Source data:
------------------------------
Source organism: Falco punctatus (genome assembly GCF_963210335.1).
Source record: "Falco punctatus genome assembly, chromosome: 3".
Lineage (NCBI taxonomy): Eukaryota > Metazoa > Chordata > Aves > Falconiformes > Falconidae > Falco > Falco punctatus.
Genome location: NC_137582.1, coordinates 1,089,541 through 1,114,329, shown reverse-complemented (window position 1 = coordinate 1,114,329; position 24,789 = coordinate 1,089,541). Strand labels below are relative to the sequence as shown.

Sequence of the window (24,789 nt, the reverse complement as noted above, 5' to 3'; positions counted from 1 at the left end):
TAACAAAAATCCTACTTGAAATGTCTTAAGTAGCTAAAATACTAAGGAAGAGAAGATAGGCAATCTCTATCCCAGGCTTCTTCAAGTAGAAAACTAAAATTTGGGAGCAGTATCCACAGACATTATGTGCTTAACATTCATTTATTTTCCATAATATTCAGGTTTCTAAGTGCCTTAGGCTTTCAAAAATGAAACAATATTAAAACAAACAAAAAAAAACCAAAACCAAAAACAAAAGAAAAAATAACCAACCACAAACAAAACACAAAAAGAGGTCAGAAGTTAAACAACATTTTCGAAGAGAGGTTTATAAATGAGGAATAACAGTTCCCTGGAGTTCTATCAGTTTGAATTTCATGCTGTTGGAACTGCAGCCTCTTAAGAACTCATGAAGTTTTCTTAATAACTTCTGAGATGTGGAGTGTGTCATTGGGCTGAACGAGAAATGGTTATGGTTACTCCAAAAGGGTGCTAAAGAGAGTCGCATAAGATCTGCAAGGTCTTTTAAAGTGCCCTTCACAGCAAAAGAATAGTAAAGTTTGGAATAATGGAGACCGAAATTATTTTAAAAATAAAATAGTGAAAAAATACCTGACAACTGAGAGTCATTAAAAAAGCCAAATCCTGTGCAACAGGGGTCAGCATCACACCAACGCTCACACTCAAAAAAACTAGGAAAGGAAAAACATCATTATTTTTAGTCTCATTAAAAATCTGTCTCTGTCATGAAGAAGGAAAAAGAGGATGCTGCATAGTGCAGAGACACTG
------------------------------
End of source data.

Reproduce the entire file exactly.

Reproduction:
Source organism: Falco punctatus (genome assembly GCF_963210335.1).
Source record: "Falco punctatus genome assembly, chromosome: 3".
Lineage (NCBI taxonomy): Eukaryota > Metazoa > Chordata > Aves > Falconiformes > Falconidae > Falco > Falco punctatus.
Genome location: NC_137582.1, coordinates 1,089,541 through 1,114,329, shown reverse-complemented (window position 1 = coordinate 1,114,329; position 24,789 = coordinate 1,089,541). Strand labels below are relative to the sequence as shown.

Sequence of the window (24,789 nt, the reverse complement as noted above, 5' to 3'; positions counted from 1 at the left end):
TAACAAAAATCCTACTTGAAATGTCTTAAGTAGCTAAAATACTAAGGAAGAGAAGATAGGCAATCTCTATCCCAGGCTTCTTCAAGTAGAAAACTAAAATTTGGGAGCAGTATCCACAGACATTATGTGCTTAACATTCATTTATTTTCCATAATATTCAGGTTTCTAAGTGCCTTAGGCTTTCAAAAATGAAACAATATTAAAACAAACAAAAAAAAACCAAAACCAAAAACAAAAGAAAAAATAACCAACCACAAACAAAACACAAAAAGAGGTCAGAAGTTAAACAACATTTTCGAAGAGAGGTTTATAAATGAGGAATAACAGTTCCCTGGAGTTCTATCAGTTTGAATTTCATGCTGTTGGAACTGCAGCCTCTTAAGAACTCATGAAGTTTTCTTAATAACTTCTGAGATGTGGAGTGTGTCATTGGGCTGAACGAGAAATGGTTATGGTTACTCCAAAAGGGTGCTAAAGAGAGTCGCATAAGATCTGCAAGGTCTTTTAAAGTGCCCTTCACAGCAAAAGAATAGTAAAGTTTGGAATAATGGAGACCGAAATTATTTTAAAAATAAAATAGTGAAAAAATACCTGACAACTGAGAGTCATTAAAAAAGCCAAATCCTGTGCAACAGGGGTCAGCATCACACCAACGCTCACACTCAAAAAAACTAGGAAAGGAAAAACATCATTATTTTTAGTCTCATTAAAAATCTGTCTCTGTCATGAAGAAGGAAAAAGAGGATGCTGCATAGTGCAGAGACACTG